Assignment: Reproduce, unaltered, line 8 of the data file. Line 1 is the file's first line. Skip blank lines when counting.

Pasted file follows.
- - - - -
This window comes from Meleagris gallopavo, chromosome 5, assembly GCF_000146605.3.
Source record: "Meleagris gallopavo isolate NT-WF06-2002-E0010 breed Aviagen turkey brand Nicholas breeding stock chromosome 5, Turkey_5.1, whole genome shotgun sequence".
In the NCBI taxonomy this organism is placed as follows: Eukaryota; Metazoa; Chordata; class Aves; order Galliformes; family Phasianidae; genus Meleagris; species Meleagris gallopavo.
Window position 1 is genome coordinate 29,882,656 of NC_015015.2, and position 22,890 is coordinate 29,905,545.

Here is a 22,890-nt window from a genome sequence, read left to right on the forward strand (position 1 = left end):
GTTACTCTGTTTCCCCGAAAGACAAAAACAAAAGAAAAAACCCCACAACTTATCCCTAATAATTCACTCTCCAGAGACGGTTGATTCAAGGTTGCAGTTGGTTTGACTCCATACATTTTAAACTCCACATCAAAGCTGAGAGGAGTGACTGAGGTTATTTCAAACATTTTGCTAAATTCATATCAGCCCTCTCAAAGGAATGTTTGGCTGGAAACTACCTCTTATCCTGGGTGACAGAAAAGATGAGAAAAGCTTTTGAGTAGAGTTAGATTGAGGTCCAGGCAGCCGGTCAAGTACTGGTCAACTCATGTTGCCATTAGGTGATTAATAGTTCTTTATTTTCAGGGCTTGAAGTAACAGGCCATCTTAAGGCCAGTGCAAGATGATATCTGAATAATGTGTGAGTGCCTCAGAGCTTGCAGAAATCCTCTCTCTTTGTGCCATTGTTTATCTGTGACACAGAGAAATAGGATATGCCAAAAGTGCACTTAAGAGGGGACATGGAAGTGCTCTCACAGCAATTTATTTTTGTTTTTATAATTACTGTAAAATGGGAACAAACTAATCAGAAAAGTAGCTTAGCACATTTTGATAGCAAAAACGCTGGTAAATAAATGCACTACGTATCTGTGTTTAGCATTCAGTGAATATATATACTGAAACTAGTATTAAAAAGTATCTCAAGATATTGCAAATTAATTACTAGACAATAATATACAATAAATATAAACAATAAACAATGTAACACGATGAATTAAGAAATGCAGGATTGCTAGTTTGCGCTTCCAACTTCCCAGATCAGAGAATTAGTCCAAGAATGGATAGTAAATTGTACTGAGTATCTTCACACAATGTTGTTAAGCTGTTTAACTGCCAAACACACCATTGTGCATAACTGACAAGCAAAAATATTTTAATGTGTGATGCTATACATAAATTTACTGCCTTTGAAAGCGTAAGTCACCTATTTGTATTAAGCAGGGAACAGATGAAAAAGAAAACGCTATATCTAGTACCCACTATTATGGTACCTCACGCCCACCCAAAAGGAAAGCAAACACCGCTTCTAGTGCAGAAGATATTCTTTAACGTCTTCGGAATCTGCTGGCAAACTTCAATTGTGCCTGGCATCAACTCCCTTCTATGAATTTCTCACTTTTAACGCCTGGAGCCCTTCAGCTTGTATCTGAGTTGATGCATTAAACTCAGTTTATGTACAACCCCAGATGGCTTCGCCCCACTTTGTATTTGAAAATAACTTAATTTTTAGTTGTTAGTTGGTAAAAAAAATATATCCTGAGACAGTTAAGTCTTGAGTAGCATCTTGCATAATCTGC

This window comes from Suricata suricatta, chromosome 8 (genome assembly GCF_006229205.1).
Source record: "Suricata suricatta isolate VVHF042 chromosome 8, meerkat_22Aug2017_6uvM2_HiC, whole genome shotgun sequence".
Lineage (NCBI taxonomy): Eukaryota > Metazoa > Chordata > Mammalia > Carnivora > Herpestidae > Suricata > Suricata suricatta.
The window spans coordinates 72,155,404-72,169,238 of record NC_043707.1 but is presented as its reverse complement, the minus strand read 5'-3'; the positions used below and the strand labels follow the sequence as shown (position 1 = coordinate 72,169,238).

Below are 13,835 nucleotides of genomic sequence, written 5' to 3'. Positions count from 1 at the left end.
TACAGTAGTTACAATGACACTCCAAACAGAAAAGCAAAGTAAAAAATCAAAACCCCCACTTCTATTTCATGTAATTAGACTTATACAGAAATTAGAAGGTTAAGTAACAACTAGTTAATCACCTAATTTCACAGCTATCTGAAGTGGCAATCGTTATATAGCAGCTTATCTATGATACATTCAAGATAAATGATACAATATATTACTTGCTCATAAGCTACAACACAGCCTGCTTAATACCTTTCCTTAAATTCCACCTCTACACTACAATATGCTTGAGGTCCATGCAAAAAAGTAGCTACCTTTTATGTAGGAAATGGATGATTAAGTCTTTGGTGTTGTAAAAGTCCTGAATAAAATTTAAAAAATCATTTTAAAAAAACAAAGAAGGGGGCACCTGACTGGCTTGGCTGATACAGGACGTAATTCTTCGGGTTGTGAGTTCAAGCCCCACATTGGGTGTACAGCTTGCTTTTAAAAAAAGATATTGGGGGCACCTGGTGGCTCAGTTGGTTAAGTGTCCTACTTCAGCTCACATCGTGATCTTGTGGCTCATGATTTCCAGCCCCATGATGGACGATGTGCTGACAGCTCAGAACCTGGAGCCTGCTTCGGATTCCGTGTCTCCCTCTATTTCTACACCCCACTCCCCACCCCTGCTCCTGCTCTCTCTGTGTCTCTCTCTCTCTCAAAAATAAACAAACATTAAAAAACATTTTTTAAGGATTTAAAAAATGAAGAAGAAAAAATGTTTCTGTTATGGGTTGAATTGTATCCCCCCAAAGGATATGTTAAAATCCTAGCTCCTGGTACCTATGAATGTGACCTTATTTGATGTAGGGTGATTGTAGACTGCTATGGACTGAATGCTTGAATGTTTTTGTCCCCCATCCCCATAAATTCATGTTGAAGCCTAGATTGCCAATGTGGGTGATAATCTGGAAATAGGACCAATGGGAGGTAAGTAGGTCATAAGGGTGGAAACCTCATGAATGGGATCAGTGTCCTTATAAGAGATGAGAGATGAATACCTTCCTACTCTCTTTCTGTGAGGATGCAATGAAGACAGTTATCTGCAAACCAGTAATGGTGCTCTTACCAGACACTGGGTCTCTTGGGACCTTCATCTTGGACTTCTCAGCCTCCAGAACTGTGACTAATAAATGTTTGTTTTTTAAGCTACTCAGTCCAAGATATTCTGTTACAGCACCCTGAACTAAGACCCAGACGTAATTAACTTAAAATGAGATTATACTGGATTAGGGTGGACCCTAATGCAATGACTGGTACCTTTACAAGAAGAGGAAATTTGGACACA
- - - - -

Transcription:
Source record: "Suricata suricatta isolate VVHF042 chromosome 8, meerkat_22Aug2017_6uvM2_HiC, whole genome shotgun sequence".